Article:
Drosera ramentacea gets its name from the Greek word drosos, meaning dew, while the second part of its name is from the Latin racemosa and refers to having a stalked flower.
D. ramentacea is a winter growing summer dormant perennial plant, found in the Fynbos of the Western Cape Province. Here it is a rare plant, growing as single plants or small groups in the shade of shrubs and rocks.
The soil is rather dry and very sandy peat over sandstone.
The plant produces long taproots that are among the longest in the genus and that it uses to survive the dry season. It does not die back completely in summer but forms a dense, hairy resting bud.
The plant produces large stems, up to 1 meter tall when supported by surrounding vegetation, though most plants are smaller.
The leaves consist of a tick and flattened petiole of about 5 cm long, while the lamina are narrow lanceolate and 4 cm long by 8mm wide. Leaves are placed overlapping like roof tiles.
The flowerscape grows from leaf axis near the top of the plant and is often forked. It’s up to 25 cm long and carries up to 30 flowers.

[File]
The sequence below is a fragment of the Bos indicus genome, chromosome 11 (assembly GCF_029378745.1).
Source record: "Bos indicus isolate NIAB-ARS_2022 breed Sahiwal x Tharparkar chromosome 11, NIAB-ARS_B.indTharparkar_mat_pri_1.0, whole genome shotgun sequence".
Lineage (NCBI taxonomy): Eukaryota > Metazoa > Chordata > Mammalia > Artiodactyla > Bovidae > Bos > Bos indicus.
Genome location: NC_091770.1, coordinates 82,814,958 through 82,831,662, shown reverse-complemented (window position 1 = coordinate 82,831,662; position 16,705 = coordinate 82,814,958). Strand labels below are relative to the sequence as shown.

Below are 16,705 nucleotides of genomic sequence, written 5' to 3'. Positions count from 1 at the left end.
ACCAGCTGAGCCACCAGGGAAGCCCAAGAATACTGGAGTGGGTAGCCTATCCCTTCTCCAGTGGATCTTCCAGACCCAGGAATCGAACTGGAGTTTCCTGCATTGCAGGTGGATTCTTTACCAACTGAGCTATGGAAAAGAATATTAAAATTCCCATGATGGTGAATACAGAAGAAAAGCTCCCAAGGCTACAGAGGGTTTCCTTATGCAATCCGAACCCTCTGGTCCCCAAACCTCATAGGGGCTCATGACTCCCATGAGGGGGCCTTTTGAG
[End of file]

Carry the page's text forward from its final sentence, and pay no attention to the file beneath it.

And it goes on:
Cultivation is not easy. The plant requires a deep pot as the large taproot will soon outgrow most pots with a 60/40 mix of sand and peat. It should be kept damp but not wet year round.
The fact that this species is rare to begin with accounts for its threatened status.
Conservation is greatly hindered by the incorrect use of the name Drosera ramentacea by the pharmaceutical industry for plants they use and are in fact the far more common Drosera madagascariensis. Protection efforts meet a powerful lobby for no other reason than the unwillingness to change the incorrect name used by the industry on lists of ingredients, patents, etc.
It is of paramount importance that all lineages of D. ramentacea are retained in cultivation and propagated to preserve the genetic variation of this species. If you grow distinct strains of know origin of D. ramentacea that are not in the Rare South African carnivorous plants Collection, and are willing to donate or sell plants, cuttings or seeds of legally cultivated plants to Ark of Life, please contact the team through the contact page of this website.
If you cultivate D. ramentacea, but are unable to contribute material to the Rare South African carnivorous plants Collection, however would still like to help save this species, please register your plants with Ark of Life, so that we can develop a breeding program and record all different location forms of this endangered plant in cultivation.